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These avatars are helping seniors with medical care

Posted: 12:04 PM, Apr 23, 2019
Updated: 2019-04-23 19:04:32Z
These avatars are helping seniors with medical care

Bill Langlois is not as mobile as he used to be. When his wife is away, his only companions are his cats: Boots, Sneakers and Sox.

But one of these cats is not like the others. Sox is a healthcare avatar.

“She calms me down, especially if I can’t breathe,” explains Langlois of his pet avatar, Sox. “I used to panic. Now, she walks me through it.”

It's a product for seniors developed by a company called care.coach, created by MIT graduates.

"Something that makes it really unique is that we actually have a live individual that is operating the dog or cat 24/7 so always available to interact with the individual,” says Kendra Seavey, clinical administrative director with care.coach.

That means whenever the avatar is awake—meaning the camera is turned on—a health advocate employed by care.coach sees and interacts with the user.

Boston’s Element Care, part of the national PACE program for seniors, started experimenting with the devices, recently, with a few dozen seniors.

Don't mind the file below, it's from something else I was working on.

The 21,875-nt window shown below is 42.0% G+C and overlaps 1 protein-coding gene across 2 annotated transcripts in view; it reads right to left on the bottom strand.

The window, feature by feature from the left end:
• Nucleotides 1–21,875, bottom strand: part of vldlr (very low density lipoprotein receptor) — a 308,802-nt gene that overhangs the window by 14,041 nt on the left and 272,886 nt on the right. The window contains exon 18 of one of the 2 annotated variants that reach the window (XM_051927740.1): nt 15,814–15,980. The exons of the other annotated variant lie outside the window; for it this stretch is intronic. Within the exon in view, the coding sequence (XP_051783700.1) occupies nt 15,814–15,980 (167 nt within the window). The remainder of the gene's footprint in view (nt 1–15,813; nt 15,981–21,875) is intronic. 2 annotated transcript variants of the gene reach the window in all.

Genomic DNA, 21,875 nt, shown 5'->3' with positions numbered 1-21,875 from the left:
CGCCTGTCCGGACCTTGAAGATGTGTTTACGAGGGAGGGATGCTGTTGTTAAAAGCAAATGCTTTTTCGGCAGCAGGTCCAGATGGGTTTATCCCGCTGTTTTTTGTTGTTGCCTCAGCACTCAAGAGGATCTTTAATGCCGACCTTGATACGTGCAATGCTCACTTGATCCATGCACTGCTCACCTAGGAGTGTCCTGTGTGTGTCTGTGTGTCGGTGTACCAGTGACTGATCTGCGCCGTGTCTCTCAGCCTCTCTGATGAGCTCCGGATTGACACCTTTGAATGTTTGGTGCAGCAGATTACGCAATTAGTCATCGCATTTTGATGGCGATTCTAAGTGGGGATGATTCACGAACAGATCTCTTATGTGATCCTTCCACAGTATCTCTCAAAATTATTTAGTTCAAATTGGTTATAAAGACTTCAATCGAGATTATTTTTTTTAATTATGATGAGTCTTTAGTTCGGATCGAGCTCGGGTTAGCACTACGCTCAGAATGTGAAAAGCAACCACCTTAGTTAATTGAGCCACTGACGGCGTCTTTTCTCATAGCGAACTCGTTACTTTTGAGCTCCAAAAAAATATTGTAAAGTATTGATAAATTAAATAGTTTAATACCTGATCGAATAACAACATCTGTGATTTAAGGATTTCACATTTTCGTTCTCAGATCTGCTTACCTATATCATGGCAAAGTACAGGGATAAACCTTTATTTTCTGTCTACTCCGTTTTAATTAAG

“It’s gonna make sure that they take their medications, that they come to their medical appointments, that they participate in their rehab,” says Cely Rosario, an occupational therapist at Element Care.

The avatar can even communicate with a person's medical team.

“Most of our participants have had a lost loved one or pet, and they kind of share that love with their animal and say things they might not want to share with us at the moment,” says Rosario. “They share with their pet [avatar] and we're able to follow up.”

User Deedee Desarden likes the avatar service for the company.

“It’s right there by my table. I talk to it like it's a person,” Desarden says, laughing. “I crochet. It says, ‘What are you crocheting today, Deedee?’ I say, ‘You wanna see it?’ She said yea, and I show her the dress.”

The avatars can even call for help if a senior has a fall or needs medical attention.

The service offers peace of mind for Bill Langlois’ family.

“I’m not nervous like I used to be,” says Langlois’ wife, Eileen.

“It may sound silly to you, but this thing works. She brought me out of complete depression when I’m alone,” Langlois says. “Between my wife and her, I got it made.”